Contrasting cases are collections of problems or examples that help students understand the quantitative structure of empirical phenomena. They are designed to present optimal variation for learning functional structures that capture how distinct quantifiable elements combine to make new properties (e.g. density is a ratio of mass over volume).
Based on prior research, contrasting cases can foster an appreciation of deep structure, flexibility, transfer, and preparation for future learning. We (and others) have had demonstrated success using contrasting cases to help students learn functional structures across a variety of STEM domains ranging from statistical variance to electromagnetic fields. In a recent publication (Schwartz et al., 2011), for example, we reported that inducing the functional structure of ratio over a series of contrasting cases about speed and density caused transfer to a semantically unrelated problem (spring constant) several weeks later.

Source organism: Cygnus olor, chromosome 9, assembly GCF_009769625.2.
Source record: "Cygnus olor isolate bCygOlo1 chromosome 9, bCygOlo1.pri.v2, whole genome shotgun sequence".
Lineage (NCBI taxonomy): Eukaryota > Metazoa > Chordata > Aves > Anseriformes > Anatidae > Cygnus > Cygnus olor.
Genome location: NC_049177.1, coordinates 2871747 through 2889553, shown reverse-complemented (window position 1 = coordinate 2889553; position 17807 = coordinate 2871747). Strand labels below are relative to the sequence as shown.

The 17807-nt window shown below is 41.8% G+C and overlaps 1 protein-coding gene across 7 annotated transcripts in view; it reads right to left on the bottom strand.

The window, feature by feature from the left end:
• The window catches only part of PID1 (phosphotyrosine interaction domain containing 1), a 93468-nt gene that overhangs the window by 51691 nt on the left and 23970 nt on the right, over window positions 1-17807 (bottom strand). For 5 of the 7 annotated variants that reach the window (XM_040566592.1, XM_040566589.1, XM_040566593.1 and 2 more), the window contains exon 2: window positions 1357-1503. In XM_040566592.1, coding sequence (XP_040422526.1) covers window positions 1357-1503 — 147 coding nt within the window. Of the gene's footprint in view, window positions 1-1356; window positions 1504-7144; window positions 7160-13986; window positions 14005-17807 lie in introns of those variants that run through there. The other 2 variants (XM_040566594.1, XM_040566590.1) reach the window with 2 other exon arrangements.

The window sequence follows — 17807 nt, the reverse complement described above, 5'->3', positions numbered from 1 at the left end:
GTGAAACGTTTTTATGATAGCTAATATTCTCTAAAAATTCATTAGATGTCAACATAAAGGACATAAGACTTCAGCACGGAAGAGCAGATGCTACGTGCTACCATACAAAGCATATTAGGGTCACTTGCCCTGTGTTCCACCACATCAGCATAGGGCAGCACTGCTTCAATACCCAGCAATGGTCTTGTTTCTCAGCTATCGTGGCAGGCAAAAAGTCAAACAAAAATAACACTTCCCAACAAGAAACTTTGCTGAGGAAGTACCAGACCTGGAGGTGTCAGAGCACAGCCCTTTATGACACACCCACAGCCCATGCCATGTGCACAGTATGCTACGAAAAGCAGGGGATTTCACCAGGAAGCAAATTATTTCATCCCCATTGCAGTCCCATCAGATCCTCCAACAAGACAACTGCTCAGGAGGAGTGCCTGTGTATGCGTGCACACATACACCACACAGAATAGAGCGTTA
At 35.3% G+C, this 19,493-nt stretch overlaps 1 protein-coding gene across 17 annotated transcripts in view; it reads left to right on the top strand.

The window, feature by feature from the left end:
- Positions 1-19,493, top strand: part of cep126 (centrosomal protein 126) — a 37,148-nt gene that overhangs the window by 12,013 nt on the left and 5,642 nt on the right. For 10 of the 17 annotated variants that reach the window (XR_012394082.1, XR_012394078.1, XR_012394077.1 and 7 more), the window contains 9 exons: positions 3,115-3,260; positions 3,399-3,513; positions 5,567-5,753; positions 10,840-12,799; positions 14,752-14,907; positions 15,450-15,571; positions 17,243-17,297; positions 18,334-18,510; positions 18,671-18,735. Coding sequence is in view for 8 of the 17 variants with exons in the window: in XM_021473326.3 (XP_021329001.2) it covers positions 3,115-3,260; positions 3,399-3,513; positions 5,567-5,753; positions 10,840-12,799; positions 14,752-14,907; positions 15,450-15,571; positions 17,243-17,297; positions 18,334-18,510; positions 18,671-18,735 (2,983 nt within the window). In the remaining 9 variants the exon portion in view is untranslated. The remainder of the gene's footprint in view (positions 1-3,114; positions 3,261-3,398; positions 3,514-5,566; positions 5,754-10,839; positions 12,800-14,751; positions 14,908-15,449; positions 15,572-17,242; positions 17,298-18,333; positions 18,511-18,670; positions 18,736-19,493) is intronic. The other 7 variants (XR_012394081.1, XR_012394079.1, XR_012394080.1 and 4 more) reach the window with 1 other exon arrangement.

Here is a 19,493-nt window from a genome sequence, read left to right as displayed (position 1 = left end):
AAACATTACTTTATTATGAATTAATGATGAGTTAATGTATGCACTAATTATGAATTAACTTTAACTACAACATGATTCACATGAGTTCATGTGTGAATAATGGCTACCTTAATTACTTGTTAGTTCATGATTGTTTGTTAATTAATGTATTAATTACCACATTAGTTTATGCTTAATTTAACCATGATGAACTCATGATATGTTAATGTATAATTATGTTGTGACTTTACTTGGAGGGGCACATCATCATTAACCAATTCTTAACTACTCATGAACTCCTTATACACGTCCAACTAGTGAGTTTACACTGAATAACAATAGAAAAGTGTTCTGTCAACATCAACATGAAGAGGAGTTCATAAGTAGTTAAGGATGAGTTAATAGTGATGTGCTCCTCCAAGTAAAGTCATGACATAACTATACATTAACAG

- Schwartz, D. L., Chase, C. C., Oppezzo, M. A., & Chin, D. B. (2011). Practicing versus inventing with contrasting cases: The effects of telling first on learning and transfer. Journal of Educational Psychology, 103(4):759-775.
- Schwartz, D. L., & Martin, T. (2004). Inventing to prepare for learning: The hidden efficiency of original student production in statistics instruction. Cognition and Instruction, 22, 129–184.